'It's so hard to breathe'

SINGAPORE - When he stepped out of his home in Tampines, he started wheezing. The smell of smoke in the air was obvious. The haze was back.

The 21-year-old, an asthmatic who wanted to be known only as Arjun, said his chest felt tighter and he found it harder to breathe.

"The air quality is obviously far from good. Anyone can see that the air quality is far from normal," said Arjun, who is doing his National Service.

Mr Edwin Choo, 36, a civil servant, said he looked out of a window in his four-room flat in Punggol and saw haze forming a blanket around his estate.

"At 2pm, the sky was clear but after a while, I turned around and it was hazy all of a sudden," he said.

"When I opened the window, it smelled like wood after it had stopped burning."

Yet while you can see the haze and smell it in some parts of Singapore, it may not be so bad after all.

The Pollutant Standards Index (PSI) remained within the "good" range for the whole of Friday, according to the National Environment Agency's (NEA) website.

Normally, the good range is between zero and 50 the moderate range from 51 to 100 and the unhealthy range from 101 to 200.

But Mr Choo was sceptical, saying: "I don't think it (the PSI reading) is accurate now, it's still hazy."

The last time the PSI level hit the unhealthy range was in 2010, after forest fires in Indonesia sparked a haze here.

The NEA said in a media release on Friday that the current haze is the result of fires in Sumatra, and was brought to Singapore by prevailing winds from the south-west or west.

It added that the winds are forecast to occasionally blow from the south-west or west for the next few days, and hazy conditions are expected occasionally.

The PSI reading at 4pm on Friday was in the 28 to 43 range, which is in the good range the release said.

While the air quality may still be in the good range, the tiny particles in the air can cause discomfort to some people.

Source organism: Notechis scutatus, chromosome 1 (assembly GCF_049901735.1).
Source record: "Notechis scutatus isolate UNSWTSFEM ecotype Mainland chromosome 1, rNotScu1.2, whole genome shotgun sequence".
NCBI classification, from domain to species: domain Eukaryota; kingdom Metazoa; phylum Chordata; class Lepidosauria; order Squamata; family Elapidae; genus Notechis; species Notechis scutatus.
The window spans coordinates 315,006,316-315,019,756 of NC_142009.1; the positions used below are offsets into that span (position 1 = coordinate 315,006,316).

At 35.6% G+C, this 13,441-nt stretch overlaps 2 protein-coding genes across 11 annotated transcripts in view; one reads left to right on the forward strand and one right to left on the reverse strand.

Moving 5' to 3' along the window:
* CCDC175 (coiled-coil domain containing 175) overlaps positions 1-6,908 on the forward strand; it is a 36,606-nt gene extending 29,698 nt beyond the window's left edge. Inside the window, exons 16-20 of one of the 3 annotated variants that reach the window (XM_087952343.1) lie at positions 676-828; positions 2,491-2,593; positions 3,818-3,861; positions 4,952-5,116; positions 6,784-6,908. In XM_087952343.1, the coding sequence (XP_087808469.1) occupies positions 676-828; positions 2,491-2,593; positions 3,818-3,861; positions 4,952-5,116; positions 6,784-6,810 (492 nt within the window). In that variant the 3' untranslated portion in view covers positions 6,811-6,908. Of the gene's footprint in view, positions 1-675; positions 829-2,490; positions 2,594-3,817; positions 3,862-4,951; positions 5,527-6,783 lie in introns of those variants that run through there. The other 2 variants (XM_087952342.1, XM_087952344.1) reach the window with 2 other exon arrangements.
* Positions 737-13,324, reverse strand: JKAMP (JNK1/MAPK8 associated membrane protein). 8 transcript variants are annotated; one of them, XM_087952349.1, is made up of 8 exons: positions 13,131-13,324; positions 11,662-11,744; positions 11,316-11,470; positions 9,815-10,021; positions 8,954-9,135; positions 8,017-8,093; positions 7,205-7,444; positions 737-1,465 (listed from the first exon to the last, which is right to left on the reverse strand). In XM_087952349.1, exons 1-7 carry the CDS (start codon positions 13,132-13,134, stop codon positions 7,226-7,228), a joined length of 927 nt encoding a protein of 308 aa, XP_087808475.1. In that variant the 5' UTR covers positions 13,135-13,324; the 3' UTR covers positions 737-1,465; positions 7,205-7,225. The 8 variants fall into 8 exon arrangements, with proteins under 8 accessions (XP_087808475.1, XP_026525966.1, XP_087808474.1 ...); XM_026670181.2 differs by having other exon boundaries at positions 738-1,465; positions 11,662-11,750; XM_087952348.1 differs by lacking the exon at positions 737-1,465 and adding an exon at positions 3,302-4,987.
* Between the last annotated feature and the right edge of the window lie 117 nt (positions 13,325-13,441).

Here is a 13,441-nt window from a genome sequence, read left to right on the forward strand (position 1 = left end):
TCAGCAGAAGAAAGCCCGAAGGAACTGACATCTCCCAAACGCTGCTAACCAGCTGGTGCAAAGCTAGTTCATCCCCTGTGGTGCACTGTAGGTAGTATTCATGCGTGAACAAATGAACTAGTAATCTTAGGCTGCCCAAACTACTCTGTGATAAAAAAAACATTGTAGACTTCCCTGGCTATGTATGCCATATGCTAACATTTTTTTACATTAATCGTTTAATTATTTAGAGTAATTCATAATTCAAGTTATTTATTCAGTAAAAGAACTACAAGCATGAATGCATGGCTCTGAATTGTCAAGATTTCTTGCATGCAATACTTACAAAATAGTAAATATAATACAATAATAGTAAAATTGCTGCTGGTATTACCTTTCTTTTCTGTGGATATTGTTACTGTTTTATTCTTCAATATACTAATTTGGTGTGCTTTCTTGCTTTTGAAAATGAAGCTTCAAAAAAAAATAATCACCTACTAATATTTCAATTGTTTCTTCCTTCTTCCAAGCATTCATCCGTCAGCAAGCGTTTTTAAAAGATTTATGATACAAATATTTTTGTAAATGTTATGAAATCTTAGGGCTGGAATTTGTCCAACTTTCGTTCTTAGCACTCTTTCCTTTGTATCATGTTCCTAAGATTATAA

Spike in numbers

Dr Frederick Goh, 45, a general practitioner, said this can lead to a spike in the number of patients who may suffer from allergic reactions, and not just asthma.

These reactions result in itchy skin, eyes and runny noses.

He said: "Asthma patients should refrain from outdoor activities and should not do anything strenuous."

And for a 21-year-old National University of Singapore student, who wanted to be known only as Hong Teck, that means cutting down on his outdoor exercise.

He usually goes jogging four times a week.

He said on Friday: "I'm hoping to jog tonight. It doesn't seem that bad in Bukit Timah (where he jogs).

"But I guess I can use the indoor gym if it is bad."

During normal circumstances, PSI readings are updated at 8am, 12pm and 4pm daily.

But when the PSI level rises, such as in September last year, PSI readings are provided hourly.

Hourly readings were more relevant because shifting winds could cause the haze situation to change at any time.

Smoke from Sumatra expected here

Slightly hazy conditions can be expected during this period, the National Environment Agency (NEA) said on its website on Friday.

It said that in recent days, "hot spots with smoke plumes were detected over Sumatra" (in western Indonesia) and the winds there have been forecasted to blow in the direction of Singapore.

It was reported previously that these hot spots are often caused by farmers in Sumatra who set fires to clear their land. It is not known if they are the cause of the haze this time.

Singapore was also affected by the haze last month. The NEA said it was caused by "an escalation of hot spots" in the northern ASEAN region which was "experiencing its traditional dry season".

The PSI had hit 53, moving it past "good" into the "moderate" range.

In September last year, the PSI hit 71, due to the haze caused by farmers in Sumatra clearing and burning vegetation.


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